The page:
First of all, it is still true that, in terms of establishments, small and medium size firms dominate the industry. Printing remains America’s largest small manufacturing business with two-thirds of all establishments employing fewer than 10 employees (the very small category in the charts to the right). Additionally, another 14 percent of printers employ 10–19 employees (small printers in the charts). In contrast, only 4 percent of printing plants employ 100 or more. On average, the typical plant is small, with around $3.3 million in annual sales and 20 employees.
The size distribution of “print and related support activity,” or just the commercial printing sector, is very similar to the overall industry size distribution. The proportion of very small and small printers is slightly greater. The typical plant in the commercial printing sector has annual shipments of around $3.0 million and 17 employees.
The “print-related media” sector of the industry tends to have slightly larger plants but still has a preponderance of smaller plants. The typical plant in this sector has annual sales of $3.8 million and 25 employees.
However, from another perspective— sales revenue – small firms are much less dominant. In proportion to total printing shipments, the largest 100 printers capture approximately one-third of total U.S. print sales. The top 10 largest printers account for around 20 percent of total sales.
Why Small Is Beautiful In Printing
As one of America’s oldest manufacturing industries, printing has been around plenty long enough to evolve into an industry of a few large corporate giants similar to automobiles, chemicals, and steel if it was destined to happen.
Why hasn’t this happened? Primarily because, unlike most manufacturing industries, print’s industrial structure is not shaped by economies of scale. Rather than decline over long ranges of output, the printing industry’s long-run cost curve exhibits constant returns to scale with smaller – and medium sized firms having no significant cost disadvantage over larger firms. However, as printers invest in new technology on an ongoing basis, the industry’s long-run cost curve does shift down. This downward shift will not change the basic shape of the long-run cost curve—it will continue to keep its characterization of a fairly long range of constant returns to scale.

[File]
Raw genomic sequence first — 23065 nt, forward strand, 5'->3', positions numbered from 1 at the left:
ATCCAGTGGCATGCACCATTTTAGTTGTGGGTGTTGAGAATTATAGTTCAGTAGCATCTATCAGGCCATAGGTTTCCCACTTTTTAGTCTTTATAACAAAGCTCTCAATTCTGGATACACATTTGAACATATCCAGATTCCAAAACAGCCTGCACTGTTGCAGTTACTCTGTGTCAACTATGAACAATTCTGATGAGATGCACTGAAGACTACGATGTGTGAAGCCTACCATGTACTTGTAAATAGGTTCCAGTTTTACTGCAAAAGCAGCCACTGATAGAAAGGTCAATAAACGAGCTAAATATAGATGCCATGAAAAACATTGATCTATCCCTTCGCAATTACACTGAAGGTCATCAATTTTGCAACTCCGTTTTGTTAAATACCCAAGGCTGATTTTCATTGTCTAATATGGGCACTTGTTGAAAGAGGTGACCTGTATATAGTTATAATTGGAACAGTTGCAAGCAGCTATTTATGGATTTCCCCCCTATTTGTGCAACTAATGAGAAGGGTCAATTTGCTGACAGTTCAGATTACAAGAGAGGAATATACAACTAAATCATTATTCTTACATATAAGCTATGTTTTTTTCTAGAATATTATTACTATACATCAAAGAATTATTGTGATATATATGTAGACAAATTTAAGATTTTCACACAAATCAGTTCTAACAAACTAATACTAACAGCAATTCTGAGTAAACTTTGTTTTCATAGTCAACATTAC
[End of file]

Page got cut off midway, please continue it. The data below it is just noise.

Some of the reasons for this lack of economies of scale in the printing industry include:
- Printing utilizes a job –shop manufacturing process than a continuous process, so a small or medium sized printer can generally produce a print job as efficiently as a larger firm.
- Printing is not simply a manufacturing industry but is a hybrid of manufacturing and services such as marketing, database management, marketing services, and others. This mix of printed product and service further reduces the influence of scale economies.
- Many government regulations that add cost to printers do not hit firms with less than 50 employees, providing a significant cost advantage to smaller printers.
- Smaller firms generally are more nimble and can maintain closer relationships with their customers—particularly at the CEO level. They also more entrepreneurial and able to move quickly when the need arises.
- Finally, there is somewhat of an alignment in the marketing of print in that smaller-
And medium sized printers generally market to smaller and medium size customers while larger printers market to larger customers. Further, small and medium size printers typically produce smaller jobs in terms of run size and dollar amount compared to larger printers. This symmetry means that in most, but certainly not all cases, smaller, and medium size printers do not compete directly with large printers.
The bottom line—to stay competitive, printers do not need to keep getting bigger, but they must keep getting better. They need to keep investing in new technology and business processes to drive down their costs. They can do this without getting bigger. And this is why small and medium size firms remain a vital part of the industry.
Source: Sizing up the future can small and medium printers survive/PIASC 2013